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Sunday, May 11, 2008

Newer treatments for kidney cancer

Many new treatments are being tested for kidney cancer. They may be given to try to reduce the risk of cancer coming back after surgery (called adjuvant treatment), or to try to control kidney cancer that has spread. Because these treatments are still experimental they will usually only be available within clinical trials. If your doctor thinks there is a clinical trial which may be helpful for you, they can refer you to a specialist hospital where the trial is being run. You may have to travel a long way to the specialist hospital.

Immunotherapy

TroVax® is a vaccine that is being tested as a treatment for advanced kidney cancer. It is being tested with three treatments that are already used to treat kidney cancer: interferon, aldesleukin, and sunitinib.

A number of other vaccines are also being tested in clinical trials to see if they can help to stimulate the immune system to destroy kidney cancer.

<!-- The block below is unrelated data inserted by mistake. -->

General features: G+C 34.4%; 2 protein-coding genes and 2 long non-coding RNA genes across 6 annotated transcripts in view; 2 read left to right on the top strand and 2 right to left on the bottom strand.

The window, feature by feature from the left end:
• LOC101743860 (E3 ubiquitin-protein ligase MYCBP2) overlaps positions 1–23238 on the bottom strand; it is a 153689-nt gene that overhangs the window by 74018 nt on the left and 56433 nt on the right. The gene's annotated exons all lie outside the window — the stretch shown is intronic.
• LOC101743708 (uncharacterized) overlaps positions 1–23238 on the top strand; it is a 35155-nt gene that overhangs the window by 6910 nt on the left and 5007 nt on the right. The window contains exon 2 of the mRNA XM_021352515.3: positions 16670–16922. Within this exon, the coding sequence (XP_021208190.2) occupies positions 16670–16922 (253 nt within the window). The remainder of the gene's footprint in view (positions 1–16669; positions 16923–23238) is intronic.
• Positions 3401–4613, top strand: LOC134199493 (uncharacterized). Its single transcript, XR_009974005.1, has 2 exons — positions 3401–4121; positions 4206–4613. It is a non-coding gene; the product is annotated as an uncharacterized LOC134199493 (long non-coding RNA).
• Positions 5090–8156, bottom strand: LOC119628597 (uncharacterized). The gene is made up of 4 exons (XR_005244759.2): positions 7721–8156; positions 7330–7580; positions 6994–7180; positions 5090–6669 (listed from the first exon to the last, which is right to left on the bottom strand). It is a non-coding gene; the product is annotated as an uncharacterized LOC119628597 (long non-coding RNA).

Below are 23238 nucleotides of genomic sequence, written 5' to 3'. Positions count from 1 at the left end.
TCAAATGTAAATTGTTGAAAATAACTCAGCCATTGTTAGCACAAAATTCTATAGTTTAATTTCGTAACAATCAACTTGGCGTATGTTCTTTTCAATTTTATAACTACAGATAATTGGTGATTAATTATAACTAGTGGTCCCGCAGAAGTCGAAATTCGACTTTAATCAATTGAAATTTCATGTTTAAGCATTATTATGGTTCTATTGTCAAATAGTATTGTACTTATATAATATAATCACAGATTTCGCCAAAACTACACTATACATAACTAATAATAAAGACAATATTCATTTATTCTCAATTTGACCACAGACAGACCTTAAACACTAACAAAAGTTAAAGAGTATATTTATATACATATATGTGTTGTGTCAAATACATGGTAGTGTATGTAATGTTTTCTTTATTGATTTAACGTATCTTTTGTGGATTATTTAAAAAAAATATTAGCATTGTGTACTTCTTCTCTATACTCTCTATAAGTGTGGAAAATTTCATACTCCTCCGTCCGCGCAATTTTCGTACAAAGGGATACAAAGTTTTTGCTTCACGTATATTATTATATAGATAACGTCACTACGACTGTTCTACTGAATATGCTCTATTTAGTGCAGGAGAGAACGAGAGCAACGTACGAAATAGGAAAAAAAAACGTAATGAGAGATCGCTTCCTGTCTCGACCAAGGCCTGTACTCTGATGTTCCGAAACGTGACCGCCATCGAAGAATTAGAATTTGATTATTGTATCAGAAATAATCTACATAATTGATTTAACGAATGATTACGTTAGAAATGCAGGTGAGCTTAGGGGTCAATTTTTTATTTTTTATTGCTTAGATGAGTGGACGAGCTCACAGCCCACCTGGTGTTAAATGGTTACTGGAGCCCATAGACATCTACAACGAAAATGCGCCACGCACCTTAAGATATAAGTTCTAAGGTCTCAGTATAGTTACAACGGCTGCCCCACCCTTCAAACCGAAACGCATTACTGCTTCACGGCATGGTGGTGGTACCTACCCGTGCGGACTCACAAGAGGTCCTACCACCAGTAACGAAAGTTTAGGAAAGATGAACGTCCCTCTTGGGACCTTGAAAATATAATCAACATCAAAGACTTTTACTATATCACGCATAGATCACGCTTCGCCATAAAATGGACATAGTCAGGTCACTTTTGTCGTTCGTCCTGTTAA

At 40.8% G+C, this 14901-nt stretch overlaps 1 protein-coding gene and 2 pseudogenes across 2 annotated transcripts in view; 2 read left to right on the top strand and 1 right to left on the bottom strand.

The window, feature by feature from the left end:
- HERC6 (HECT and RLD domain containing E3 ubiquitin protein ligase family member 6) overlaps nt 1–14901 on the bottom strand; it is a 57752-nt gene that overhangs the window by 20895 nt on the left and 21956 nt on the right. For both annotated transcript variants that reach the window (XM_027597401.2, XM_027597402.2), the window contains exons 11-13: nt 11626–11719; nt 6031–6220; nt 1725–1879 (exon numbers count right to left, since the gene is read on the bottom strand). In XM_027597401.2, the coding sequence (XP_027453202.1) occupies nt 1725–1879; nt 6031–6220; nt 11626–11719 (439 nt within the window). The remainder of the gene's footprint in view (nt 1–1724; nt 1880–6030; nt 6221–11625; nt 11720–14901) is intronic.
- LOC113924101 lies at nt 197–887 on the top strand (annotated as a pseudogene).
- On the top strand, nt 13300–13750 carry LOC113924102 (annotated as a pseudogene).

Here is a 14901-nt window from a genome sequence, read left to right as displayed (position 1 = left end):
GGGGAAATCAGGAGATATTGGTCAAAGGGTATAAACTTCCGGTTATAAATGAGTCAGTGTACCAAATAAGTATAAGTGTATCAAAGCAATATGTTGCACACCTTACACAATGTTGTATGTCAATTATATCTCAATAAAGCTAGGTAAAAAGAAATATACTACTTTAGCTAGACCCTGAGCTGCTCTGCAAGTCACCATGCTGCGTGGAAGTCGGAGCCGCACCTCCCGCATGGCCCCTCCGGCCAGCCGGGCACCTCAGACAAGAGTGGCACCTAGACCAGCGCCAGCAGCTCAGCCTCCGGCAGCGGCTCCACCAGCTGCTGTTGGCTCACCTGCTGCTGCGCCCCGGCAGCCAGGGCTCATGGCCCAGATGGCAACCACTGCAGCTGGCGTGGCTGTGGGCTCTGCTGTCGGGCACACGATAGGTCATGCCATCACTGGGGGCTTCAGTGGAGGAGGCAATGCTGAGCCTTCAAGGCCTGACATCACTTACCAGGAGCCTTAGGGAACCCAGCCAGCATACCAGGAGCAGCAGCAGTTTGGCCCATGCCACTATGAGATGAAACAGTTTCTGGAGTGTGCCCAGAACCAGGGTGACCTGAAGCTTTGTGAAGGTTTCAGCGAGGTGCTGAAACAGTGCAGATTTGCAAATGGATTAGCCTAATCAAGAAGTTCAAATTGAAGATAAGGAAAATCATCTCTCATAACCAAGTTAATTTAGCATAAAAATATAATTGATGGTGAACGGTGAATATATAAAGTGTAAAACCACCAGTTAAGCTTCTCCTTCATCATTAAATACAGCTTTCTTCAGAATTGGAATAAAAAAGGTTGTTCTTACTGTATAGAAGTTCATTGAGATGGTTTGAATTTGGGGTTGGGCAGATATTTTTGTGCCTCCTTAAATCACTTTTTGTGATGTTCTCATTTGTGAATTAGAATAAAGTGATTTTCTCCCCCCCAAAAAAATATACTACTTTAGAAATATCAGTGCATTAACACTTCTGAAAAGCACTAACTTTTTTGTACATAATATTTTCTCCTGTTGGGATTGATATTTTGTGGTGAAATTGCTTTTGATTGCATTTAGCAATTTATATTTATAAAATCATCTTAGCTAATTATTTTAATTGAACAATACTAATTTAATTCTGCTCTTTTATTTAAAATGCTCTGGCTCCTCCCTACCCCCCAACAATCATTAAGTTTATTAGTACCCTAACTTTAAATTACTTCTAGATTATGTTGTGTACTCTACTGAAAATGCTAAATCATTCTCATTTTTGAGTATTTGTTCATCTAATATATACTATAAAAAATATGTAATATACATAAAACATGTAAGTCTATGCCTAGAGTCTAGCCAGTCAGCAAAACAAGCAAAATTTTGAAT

Targeted treatments

Bevacizumab (Avastin®) is a type of treatment known as a monoclonal antibody and is given as a drip into a vein (intravenous infusion). It is being researched as a treatment for people with stage 3 or 4 kidney cancer when given in combination with interferon or aldesleukin. It works by blocking a special type of protein that can encourage cancer cells to make a new blood supply. This may help to slow the growth of the cancer.

Temsirolimus (Torisel®) is given as a drip into a vein (intravenous infusion). It blocks the function of a special protein (mTOR) that is found inside cells. The protein has an important role in regulating cell growth and survival. In clinical trials, temsirolimus has been used as a treatment for people who have advanced kidney cancer which has a higher risk of growing or spreading more quickly.

There are several other targeted therapies currently being developed. These may target either the cancer’s ability to make its own blood supply (called angiogenesis), or the way in which the cancer cells respond to signals that affect their numbers, growth, or survival. Your doctor or specialist nurse can give you further information about newer treatments.

Via: http://www.cancerbackup.org.uk

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